Thomas Jefferson Papers

To Thomas Jefferson from Timothy Bloodworth, 6 October 1801

From Timothy Bloodworth

Spring Hill October 6th 1801

Dear Sir

Permit me to acquaint You of the Death, of Mr; Griffith John McRee, Collecter of the Port of Wilmington, who departed on the 3d Instant. by this Circumstance the office becomes Vacant. at the request of Mr John Pue Williams, I mention his desire to fill the Vacancy. Also my son Samuel Bloodworth, who is in the 27th Year of his Age, Active in Business, & has the hand of a ready writer. at this time Inspecter of Navel stores in Wilmington, & does the Business of Collector, & Surveyor of Revenue, in that Town. in Adition to the above, suffer me to make a tender of my own Services in that, or any other office the President may Pleas to bestow, & should his Indulgence favoure an appointment to Merrit his Confidence, will Awaken my Ambition, & excite to Vigelence, & Punctuality, in discharge of the Duties incumbant on the Station. nor do I entertain a Doubt, that the persons above Mentioned, should they be favoured with the appointment, would conduct themselves with equal fidellity.

In my last Address I mentioned the probability of a favorable Change of political Sintiments, in this County this opinion was not unfounded, but fully Verifyed by the event of the last Election of Members, for the ensuing Assembly of this State, the Federalist made every exertion in their power to prevent my Election, but prov’d Unsuccessfull. the Republican Ticket prevaild by a decided Majority. & such was the Case in the County of Brunswick, where Genrl. Benjamin Smith, was ousted by a Republican. I am inform’d that boath that Gentleman, & Dunkin Moore, offers in place of Mr. Hill for Congress. I presume that Gillispie, or Major Ashe, will oppose them. I mention this Circumstance from Report, & not Certain Knowledge.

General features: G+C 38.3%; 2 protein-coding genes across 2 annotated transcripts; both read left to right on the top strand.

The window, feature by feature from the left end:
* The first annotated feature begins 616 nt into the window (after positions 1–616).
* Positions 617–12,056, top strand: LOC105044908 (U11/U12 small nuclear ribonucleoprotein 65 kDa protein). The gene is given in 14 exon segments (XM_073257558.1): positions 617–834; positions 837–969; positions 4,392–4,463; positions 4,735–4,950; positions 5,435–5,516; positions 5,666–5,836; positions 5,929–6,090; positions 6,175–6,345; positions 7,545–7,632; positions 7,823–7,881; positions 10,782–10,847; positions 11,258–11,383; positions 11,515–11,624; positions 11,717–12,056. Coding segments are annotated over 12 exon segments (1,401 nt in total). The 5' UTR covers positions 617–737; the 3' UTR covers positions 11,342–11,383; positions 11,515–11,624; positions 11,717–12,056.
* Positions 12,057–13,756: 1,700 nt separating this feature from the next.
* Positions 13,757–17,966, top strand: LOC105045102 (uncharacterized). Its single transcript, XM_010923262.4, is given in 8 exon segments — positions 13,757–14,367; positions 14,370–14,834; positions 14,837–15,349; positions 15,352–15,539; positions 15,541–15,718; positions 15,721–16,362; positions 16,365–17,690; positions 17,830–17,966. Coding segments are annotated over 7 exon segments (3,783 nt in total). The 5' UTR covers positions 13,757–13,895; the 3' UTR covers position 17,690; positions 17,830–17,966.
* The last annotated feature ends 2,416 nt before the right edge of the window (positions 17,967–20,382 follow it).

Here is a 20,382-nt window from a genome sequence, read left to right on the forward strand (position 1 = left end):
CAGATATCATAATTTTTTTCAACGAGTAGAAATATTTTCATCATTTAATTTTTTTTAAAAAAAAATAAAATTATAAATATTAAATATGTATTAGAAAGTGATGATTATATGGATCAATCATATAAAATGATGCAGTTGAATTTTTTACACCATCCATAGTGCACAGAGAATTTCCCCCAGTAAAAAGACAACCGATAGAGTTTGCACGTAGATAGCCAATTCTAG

Since I began this Address, one other application has been Made, Requesting to be Mentioned as A Candidate, by Mr: Thomas Robinson, a Young Man who has for some time don the business of the office, his Character is Unimpeach’d, & I have no doubt of his Abillities. I am also press’d to acquaint the President, that a Mr Callender who applies for the appointment, by a Petition Sign’d by a Number of Federalist, was an Active Enemy to Youre Election. I mention this Circumstance with reluctance, as the fact does not come Under my Certain knowledge, Yet I have no doubt of the assertion, being founded in truth.

I hope You will excuse the freedom I have taken in this address, I have Mentioned all the applicants, Agreeably to their request, Many More I presume will apply. the public Interest I am persuaded will Govern Youre Choice, should the Indulgence of the President favoure my application, I shall accept the appointment with gratefull remembrance, if not, I shall rest fully contented with Youre pleasure, believing that a discovery of disquallification, forbid the Indulgence.

With sentiments of perfect Esteem, & Sincear Respect, I have the Honor to be, Dr Sir. Youre Very Humble Servant.

Timothy Bloodworth

RC (DNA: RG 59, LAR); addressed: “Thomas Jefferson Esqr. President of the United States Washington”; endorsed by TJ as received 17 Oct. and so recorded in SJL.

After the death of Griffith John McRee, TJ appointed Bloodworth to the vacant collectorship of the port of Wilmington, North Carolina (Vol. 33:670, 678).

My Last Address: Bloodworth to TJ, 30 June 1801.

Thomas Robinson: that is, Thomas Robeson (Gallatin to TJ, [19 Oct.]).

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